Well, good thing I said something about the Jackson then. I haven't actually researched any potential new guitars, well, at all. I am still in the grieving process at this stage.
#35
Get a few clamps, some good glue (I use Tite-Bond).
apply the glue liberally, but not enough to get on the truss rod.
Clamp it and leave it set for 24 hrs.
Viola it is fixed

Repair the finish if you want
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#36
Quote by Exterminatus
Strats got their own limitations and problems, anyway its not a problem with angled headstocks. Its shoddy craftmanship by Gibson.


It's not craftsmanship -- but it is a design issue. There were and are ways to prevent or at least reduce the possibility of breakage (most of which require changing the design slightly), but Gibson itself has painted itself into this corner by marketing the whole design (and the paint) as part and parcel of some mythologically magical creation.

As a result, more Gibson headstocks break than any other.

The second most headstock breaks are due to the jackson-style "tilted pointy" type headstock, which seems to break pretty regularly between the first and second tuners (farthest and second farthest):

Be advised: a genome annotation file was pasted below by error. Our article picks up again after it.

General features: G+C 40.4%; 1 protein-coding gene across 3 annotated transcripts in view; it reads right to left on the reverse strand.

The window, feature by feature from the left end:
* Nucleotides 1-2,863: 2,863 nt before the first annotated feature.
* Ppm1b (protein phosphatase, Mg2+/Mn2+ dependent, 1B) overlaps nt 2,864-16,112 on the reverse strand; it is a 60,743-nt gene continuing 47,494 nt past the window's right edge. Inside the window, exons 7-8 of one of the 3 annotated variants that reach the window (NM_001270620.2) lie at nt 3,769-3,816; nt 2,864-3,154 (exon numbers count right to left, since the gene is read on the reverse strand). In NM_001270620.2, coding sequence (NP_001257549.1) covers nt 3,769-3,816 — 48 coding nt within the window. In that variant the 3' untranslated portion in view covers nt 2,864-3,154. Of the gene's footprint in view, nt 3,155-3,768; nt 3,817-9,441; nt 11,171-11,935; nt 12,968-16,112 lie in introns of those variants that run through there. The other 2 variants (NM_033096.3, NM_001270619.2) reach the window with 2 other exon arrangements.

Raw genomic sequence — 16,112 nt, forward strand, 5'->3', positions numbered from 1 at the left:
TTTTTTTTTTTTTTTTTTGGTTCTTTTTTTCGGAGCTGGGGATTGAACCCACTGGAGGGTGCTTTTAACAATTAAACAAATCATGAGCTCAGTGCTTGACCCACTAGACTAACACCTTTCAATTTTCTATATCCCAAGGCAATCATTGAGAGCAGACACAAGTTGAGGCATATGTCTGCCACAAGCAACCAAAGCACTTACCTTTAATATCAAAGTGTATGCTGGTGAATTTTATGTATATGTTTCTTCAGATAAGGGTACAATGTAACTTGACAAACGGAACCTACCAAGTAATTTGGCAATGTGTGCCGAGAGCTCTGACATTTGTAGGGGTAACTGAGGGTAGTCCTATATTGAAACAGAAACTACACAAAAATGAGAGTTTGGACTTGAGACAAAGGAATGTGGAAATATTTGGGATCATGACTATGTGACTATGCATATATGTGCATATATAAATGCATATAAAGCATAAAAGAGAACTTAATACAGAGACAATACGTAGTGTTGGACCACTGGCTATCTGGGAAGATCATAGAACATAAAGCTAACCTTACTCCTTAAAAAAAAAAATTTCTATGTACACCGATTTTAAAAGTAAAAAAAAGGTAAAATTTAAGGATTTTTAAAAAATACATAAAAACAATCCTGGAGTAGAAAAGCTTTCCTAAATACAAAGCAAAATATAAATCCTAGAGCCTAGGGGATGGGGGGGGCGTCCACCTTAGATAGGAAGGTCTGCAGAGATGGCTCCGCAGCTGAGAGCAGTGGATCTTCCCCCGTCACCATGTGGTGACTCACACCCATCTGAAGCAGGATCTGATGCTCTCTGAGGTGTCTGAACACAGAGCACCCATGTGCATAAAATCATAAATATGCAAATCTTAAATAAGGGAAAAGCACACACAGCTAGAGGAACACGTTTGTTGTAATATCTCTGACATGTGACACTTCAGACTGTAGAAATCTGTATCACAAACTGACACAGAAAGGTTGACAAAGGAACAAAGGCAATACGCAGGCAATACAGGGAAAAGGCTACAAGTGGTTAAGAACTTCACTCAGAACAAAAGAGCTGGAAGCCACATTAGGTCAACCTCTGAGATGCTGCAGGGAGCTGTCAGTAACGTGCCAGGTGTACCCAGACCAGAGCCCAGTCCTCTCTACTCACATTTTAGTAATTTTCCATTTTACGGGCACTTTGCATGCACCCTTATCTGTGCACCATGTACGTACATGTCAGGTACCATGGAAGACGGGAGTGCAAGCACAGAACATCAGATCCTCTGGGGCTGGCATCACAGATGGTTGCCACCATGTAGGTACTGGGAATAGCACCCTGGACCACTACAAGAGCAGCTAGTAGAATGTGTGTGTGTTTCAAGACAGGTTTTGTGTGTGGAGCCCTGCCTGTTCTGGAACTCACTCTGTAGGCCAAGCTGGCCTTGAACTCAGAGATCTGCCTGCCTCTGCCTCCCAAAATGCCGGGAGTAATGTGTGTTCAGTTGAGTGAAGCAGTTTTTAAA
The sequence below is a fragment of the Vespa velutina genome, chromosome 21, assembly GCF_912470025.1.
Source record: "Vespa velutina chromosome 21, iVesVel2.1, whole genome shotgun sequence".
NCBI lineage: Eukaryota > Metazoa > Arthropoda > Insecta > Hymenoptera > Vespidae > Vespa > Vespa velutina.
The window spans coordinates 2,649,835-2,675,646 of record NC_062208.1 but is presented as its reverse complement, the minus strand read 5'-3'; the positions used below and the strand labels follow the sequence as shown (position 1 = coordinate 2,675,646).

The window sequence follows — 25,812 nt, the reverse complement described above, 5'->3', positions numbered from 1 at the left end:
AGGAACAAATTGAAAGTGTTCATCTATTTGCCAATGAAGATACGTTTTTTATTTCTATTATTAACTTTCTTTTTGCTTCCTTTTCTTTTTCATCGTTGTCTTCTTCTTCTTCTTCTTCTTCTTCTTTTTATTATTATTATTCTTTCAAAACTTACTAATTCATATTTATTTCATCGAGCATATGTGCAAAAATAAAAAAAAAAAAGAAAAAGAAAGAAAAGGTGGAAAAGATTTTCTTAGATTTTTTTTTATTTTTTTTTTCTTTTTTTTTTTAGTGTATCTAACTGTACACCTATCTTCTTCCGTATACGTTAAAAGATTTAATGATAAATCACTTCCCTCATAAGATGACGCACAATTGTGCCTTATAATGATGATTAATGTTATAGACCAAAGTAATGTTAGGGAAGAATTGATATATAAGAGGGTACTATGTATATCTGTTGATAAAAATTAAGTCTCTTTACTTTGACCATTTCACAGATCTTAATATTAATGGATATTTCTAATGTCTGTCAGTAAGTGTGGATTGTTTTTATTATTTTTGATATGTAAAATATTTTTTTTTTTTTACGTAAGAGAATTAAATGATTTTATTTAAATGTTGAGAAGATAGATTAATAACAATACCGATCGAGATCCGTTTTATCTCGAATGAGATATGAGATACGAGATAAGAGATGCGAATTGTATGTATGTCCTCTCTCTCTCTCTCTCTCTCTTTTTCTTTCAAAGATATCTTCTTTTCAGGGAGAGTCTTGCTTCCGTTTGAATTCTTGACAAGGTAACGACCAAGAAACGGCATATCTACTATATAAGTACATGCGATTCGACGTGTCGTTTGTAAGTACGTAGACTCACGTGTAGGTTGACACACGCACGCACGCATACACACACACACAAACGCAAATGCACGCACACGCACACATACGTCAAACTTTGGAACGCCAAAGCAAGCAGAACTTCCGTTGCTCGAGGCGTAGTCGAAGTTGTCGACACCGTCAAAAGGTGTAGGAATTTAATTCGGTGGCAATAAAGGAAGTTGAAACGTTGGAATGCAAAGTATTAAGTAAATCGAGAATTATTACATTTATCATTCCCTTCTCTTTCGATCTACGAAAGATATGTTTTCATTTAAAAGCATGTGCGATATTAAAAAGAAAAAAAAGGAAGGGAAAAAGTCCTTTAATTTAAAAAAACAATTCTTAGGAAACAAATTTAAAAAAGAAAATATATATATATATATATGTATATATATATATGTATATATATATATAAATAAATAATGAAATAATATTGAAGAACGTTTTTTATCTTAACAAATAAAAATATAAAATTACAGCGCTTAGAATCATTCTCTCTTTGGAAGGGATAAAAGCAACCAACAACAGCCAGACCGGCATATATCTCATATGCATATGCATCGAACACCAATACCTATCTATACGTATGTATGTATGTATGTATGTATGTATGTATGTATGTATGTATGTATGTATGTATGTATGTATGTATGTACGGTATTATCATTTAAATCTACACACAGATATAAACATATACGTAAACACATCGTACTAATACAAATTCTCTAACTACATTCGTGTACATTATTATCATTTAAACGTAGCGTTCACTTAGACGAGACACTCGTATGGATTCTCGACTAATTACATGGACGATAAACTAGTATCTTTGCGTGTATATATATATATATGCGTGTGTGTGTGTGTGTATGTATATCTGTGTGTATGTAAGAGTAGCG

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#37
Basically the nub of the issue is to be careful with your instrument. When your not playing with the thing secure it in a rack and use the lock straps or whatever retainer that is fitted, and NEVER lean the thing against a couch, wall, desk or anything else otherwise eventually the mojo gods will smite thee with a broken axe.
#38
Quote by dspellman
It's not craftsmanship -- but it is a design issue. There were and are ways to prevent or at least reduce the possibility of breakage (most of which require changing the design slightly), but Gibson itself has painted itself into this corner by marketing the whole design (and the paint) as part and parcel of some mythologically magical creation.

As a result, more Gibson headstocks break than any other.

The second most headstock breaks are due to the jackson-style "tilted pointy" type headstock, which seems to break pretty regularly between the first and second tuners (farthest and second farthest):

(Invalid img)

Gibson makes their guitars the way they always have if you don't like it don't buy one. I have never had an issue with the Gibsons I have owned, nor have I known anyone that has
So that tells me that it can happen, but typically it does not

Where the Jackson is broke is where they add the piece of wood.

Truth is any guitar can/will break when dropped on the ground regardless of design. Gibson/Jackson/ect don't just break on their own
2002 PRS CE22
2013 G&L ASAT Deluxe
2009 Epiphone G-400 (SH-4)
Marshall JCM2000 DSL100
Krank 1980 Jr 20watt
Krank Rev 4x12 (eminence V12)
GFS Greenie/Digitech Bad Monkey
Morley Bad Horsie 2
MXR Smart Gate
#39
Quote by Robbgnarly